To start, the team came up with a plan to mimic their existing high performance computing (HPC) cluster on Google Cloud Platform (GCP), with flexible storage options and dynamically installed software that would scale with the data. They set up a read-only attached persistent solid-state disk for the reference database and metagenomic samples on GCP and started with single tests and small runs through a compute stack on Google Compute Engine that was distributed over 32 core instances. The results were outputted into GCP cloud buckets. Integrating Slurm in GCP enabled them to schedule, scale, and resubmit the jobs automatically. After troubleshooting along the way to verify results, they finally moved the whole job to GCP. “We ran the job on 124,352 cores concurrently. We ran on 3,886 nodes. And we did that in 16.5 hours,” Sagona reports. “The transition to GCP was enormously successful and greatly enhanced this research. It demonstrated that we could process these massive data sets in just a fraction of the time.” The difference was dramatic: a month’s worth of new samples that would have taken seven years to process on a personal computer, or three months on a local cluster, took sixteen hours on GCP. This means that a year’s worth of data backlog that would take fifty years on a personal computer or two years on a local cluster will take just three days on GCP. “That’s a big deal,” Torkian states, in part because it allows researchers to demonstrate more progress within the short time frames of typical research grants.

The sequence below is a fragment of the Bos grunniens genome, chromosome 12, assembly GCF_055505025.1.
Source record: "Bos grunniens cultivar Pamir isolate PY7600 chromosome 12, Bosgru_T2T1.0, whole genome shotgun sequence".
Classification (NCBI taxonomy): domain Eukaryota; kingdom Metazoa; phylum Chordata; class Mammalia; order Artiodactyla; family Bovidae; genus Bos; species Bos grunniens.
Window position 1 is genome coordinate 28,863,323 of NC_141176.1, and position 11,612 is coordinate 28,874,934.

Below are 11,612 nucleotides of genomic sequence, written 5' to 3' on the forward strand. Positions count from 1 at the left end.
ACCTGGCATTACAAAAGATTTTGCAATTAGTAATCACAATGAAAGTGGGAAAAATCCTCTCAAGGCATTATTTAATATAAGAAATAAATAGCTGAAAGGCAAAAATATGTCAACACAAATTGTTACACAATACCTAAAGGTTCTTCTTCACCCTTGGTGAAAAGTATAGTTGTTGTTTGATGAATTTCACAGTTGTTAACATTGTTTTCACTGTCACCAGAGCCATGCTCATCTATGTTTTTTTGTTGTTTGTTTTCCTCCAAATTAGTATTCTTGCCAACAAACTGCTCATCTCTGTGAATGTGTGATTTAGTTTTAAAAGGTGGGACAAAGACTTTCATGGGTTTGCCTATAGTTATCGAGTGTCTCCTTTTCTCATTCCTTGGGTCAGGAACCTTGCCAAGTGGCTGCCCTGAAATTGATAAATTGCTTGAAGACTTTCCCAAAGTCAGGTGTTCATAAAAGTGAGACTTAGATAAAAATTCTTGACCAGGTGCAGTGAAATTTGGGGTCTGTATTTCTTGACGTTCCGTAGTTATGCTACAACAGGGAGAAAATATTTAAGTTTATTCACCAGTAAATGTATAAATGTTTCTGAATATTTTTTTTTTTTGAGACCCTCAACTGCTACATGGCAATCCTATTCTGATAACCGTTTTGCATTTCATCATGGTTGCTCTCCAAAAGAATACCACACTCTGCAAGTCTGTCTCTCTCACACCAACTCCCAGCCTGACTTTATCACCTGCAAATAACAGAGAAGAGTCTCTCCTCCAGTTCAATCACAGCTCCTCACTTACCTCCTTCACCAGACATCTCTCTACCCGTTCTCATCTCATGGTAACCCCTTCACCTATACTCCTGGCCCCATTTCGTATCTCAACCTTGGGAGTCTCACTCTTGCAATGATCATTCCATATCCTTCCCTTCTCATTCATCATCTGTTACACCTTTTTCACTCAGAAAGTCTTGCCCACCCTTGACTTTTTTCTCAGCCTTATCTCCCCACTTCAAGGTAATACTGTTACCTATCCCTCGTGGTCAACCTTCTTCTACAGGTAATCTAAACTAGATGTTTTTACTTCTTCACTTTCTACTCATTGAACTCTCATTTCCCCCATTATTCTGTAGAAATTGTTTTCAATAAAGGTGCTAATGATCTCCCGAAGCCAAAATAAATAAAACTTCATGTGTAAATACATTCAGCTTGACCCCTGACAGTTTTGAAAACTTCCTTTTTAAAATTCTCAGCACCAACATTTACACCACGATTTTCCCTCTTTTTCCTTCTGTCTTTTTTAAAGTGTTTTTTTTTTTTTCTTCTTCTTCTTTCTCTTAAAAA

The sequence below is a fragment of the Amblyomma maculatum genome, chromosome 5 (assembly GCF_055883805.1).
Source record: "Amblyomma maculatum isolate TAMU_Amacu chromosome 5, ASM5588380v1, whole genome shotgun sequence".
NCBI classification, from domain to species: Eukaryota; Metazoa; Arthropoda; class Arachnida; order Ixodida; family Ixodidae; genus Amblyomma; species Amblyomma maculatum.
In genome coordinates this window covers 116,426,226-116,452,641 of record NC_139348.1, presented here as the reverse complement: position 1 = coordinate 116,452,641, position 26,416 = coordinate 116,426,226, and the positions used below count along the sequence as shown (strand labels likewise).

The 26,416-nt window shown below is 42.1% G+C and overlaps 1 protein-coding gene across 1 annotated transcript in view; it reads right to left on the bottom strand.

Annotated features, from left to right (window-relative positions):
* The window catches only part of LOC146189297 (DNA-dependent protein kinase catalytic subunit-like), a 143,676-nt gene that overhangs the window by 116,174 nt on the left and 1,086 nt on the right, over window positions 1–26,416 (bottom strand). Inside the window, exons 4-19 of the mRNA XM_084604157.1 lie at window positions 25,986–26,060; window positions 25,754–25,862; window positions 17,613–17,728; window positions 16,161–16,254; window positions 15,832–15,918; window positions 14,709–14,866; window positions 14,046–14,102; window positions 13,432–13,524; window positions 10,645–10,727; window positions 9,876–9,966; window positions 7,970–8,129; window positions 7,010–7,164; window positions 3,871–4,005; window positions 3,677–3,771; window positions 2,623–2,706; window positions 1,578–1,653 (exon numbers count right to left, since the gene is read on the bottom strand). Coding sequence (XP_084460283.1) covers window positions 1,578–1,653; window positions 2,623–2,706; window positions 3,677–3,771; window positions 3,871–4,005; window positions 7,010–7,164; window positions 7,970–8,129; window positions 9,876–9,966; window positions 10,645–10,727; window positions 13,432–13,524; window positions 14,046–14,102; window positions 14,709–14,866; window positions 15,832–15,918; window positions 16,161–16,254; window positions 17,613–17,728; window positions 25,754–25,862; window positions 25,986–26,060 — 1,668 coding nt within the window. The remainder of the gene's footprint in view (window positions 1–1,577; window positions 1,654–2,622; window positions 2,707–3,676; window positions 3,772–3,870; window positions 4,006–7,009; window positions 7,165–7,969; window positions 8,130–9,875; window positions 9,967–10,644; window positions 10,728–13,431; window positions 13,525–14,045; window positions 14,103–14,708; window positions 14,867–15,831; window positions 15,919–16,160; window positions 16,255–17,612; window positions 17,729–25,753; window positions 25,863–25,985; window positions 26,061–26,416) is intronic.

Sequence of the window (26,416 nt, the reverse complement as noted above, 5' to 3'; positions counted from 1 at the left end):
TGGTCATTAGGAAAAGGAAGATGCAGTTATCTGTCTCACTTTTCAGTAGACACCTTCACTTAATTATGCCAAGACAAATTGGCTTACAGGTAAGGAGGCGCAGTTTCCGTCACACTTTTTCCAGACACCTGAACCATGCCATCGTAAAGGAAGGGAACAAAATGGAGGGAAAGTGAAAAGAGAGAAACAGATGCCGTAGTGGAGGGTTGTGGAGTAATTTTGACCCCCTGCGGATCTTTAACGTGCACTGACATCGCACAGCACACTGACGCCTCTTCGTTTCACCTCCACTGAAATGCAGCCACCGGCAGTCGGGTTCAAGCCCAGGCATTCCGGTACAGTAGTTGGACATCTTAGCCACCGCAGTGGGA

"We ran the job on 124,352 cores concurrently. We ran on 3,886 nodes. And we did that in 16.5 hours. The transition to GCP was enormously successful and greatly enhanced our research."

Paul Sagona, Interim Executive Director, Research Computing, University of South Carolina

The benefits beyond the cloud: reproducible results

Moving to the cloud proved to have other benefits as well. Saving time saves money, and running jobs in parallel was more cost-effective. The next run will utilize containers to be able to take advantage of GCP’s modular organization so the workflow would be easily transferable and reproducible for other researchers. Torkian adds that “bioinformatics has lots of new tools coming out, but it’s a huge gap for scientists to learn them. As we move toward cloud infrastructure there will be a smaller gap in training as scientists will have less need to code. It will become easier to move from on prem to cloud.” According to Doran, new methods could also set new algorithmic standards for validating studies, which could change how science is conducted. The USC team also has high hopes for STRIDES, Google’s new partnership with the National Institute of Health to share public biomedical datasets: better collaboration and better access to data will help their researchers to make even more progress. Sagona speaks for the team at USC when he says, “we’re really looking forward to the future.”

Organization Profile

Since 1801, when it was founded as South Carolina College in Columbia, the University of South Carolina (USC) has been serving state residents through teaching, research, and community engagement. In the past decades, it has developed innovative degree programs and nationally-recognized research that generates $250M in sponsored research awards.